So Lakewood has discovered in recent months, as hundreds of angry neighbors from a few streets on the city's west side rose up to fight a threat to their peaceful, quiet way of life: a Denny's restaurant.
The neighbors stormed city meetings, bearing bright yellow signs with the name Denny's circled and slashed out in red and the words "Just Say NO! 24-hour Nuisance."
"Residents are concerned about increased traffic in the neighborhood, increased noise, crime to an extent, and disruption of the late-night evening hour -- and I think legitimately so," says Lakewood City Councilman Brian Corrigan, whose ward includes the corner of Detroit and Ethel avenues, the site of the proposed Denny's.
But many of the neighbors' complaints suggest that their real enemy isn't breakfast anytime, but drunken hordes descending on their neighborhood and wrecking their good night's sleep. Residents seem to have taken their anger at local bars out on Denny's.
Last week, the residents won. About a hundred of them, gathered in the City Hall auditorium, burst into applause when city council voted 5-2 to prohibit new businesses in almost all of Lakewood from staying open between midnight and 6 a.m.
Though the law lets businesses appeal for exceptions, it will likely cause franchiser Mike Kafantaris to abandon his plans for a Lakewood Denny's. "No 24 hours, no Denny's," he says. "It's like asking McDonald's to locate in your city without a drive-through."
The law passed despite little evidence that the 24-hour businesses now in Lakewood, which include several grocery stores and drugstores and one all-night diner, are bothering their neighbors. (Existing businesses will be able to keep their current hours.)
"We really don't have any considerable problems with any of the 24-hour operations," says Police Chief Dan Clark.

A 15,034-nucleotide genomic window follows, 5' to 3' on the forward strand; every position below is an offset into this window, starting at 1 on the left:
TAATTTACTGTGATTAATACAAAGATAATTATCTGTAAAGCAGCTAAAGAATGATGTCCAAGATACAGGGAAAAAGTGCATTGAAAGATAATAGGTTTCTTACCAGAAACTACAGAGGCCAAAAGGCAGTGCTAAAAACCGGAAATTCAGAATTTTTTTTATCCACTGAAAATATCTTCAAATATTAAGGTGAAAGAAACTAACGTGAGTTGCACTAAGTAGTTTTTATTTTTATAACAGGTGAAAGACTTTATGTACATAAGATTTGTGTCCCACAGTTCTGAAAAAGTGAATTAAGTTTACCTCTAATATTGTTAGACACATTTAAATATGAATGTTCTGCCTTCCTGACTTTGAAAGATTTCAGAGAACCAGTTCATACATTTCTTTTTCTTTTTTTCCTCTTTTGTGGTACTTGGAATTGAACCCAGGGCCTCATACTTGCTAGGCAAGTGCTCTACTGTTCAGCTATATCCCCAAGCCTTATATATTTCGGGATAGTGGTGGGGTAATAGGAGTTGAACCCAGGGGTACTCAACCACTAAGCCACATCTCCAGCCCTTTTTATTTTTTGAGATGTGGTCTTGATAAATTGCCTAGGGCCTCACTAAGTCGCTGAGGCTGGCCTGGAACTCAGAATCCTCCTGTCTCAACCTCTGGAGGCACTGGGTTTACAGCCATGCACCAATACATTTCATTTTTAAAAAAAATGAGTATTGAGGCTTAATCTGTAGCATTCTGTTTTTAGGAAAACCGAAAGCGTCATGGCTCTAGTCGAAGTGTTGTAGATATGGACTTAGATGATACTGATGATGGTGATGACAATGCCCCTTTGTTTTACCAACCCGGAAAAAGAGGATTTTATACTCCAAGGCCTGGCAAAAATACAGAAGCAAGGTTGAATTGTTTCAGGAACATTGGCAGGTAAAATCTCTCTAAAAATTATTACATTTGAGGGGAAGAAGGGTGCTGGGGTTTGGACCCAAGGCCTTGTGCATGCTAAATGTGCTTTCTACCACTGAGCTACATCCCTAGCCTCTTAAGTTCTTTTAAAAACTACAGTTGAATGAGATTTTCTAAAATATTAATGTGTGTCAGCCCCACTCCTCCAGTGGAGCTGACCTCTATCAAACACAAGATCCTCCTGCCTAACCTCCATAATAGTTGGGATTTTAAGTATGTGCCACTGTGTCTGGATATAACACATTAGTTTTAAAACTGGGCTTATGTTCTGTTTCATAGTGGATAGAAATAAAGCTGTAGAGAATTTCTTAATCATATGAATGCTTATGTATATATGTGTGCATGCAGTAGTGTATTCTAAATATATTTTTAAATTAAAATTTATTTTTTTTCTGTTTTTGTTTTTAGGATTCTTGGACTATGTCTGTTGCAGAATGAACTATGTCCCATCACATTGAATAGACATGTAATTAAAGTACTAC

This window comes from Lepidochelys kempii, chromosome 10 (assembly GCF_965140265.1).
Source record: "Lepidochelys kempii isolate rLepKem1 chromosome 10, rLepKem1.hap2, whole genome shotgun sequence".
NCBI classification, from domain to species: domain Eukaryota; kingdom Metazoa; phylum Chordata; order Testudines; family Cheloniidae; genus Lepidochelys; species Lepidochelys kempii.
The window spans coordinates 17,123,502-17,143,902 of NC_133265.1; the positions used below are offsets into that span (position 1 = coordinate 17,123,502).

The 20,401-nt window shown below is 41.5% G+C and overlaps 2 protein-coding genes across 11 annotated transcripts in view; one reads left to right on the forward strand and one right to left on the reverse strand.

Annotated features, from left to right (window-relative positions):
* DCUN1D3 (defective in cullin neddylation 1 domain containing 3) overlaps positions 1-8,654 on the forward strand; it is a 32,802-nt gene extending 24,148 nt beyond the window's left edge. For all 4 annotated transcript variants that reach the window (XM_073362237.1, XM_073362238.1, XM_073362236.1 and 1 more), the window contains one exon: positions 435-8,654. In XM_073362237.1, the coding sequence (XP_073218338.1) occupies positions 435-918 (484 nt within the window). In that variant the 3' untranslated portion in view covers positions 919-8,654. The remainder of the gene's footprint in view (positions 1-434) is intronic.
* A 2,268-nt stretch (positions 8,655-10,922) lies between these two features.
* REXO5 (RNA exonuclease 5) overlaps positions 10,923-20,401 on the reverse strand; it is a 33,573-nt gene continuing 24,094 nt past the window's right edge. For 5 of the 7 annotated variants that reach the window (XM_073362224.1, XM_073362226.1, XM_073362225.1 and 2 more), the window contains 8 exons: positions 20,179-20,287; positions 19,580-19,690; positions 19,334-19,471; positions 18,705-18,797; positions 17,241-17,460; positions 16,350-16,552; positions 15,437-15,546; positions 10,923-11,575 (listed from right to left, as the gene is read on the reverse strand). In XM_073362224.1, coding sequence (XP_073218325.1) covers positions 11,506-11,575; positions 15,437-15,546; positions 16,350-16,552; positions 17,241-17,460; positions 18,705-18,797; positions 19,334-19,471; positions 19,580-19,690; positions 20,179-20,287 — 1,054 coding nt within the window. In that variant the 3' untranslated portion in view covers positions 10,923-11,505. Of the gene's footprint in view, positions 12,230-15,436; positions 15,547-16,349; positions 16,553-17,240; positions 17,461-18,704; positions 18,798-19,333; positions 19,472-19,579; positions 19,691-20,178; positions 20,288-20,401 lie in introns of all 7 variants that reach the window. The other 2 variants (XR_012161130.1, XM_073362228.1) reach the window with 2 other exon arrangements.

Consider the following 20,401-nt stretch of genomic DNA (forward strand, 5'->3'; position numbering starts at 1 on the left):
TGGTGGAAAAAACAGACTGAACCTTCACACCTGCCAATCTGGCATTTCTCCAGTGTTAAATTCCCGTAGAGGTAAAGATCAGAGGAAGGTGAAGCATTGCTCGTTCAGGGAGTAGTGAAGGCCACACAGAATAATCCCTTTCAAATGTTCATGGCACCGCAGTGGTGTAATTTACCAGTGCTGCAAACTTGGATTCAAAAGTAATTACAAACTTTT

But Flora Mae Wetula says noise, traffic, and parking problems have plagued her neighborhood along Detroit ever since a nearby restaurant "turned into a sports bar." She bites off the term "sports bar" as if it were "strip club" or something equally odious.
"If I wanted to go to the Flats [every night], I'd move there," she says. "I have no place to park on my own street."
The state issues liquor licenses based on population, and densely packed Lakewood is home to more than 55,000 people, but only two east-west commercial streets, Detroit and Madison avenues. So both streets are packed with bars, many of them only a few feet away from people's homes.
The bars' role in inciting the fight against Denny's concerns Councilwoman Pam Smith, who voted against the 24-hour ban.
"The testimony that came before council seemed to be repeatedly related to people's concerns that we would have unruly, under-the-influence people staying more hours in Lakewood," she says. "To penalize Denny's because of that issue seems to me to be going after the wrong problem."
But the prospect of drunks hanging around at 3 a.m. scared council president Robert Seelie, who voted for the ban.
"As was said many, many times, I think [Denny's] would tend to be a magnet for individuals heading west from downtown on the weekends," he said at the meeting.
At Panini's at the Riviera, on Detroit near Ethel, Chris Gollinger is having a drink at 11:30 p.m. after playing on the bar's softball team. He lives nearby and thinks a Denny's would overwhelm the neighborhood. "It's a high-traffic area," he says. "A 24-hour restaurant [would bring] more people in and cause parking problems. I feel our property values would go down."
But Katie Juskiewicz, who lives in Brook Park but drinks in Lakewood, thinks a Denny's would have been a good idea. As it is, people who are hungry after last call at Lakewood's many bars have to drive across town to diners along the Cleveland-Lakewood line.
"People are drunk off their asses and don't want to drive all the way down there," she says.
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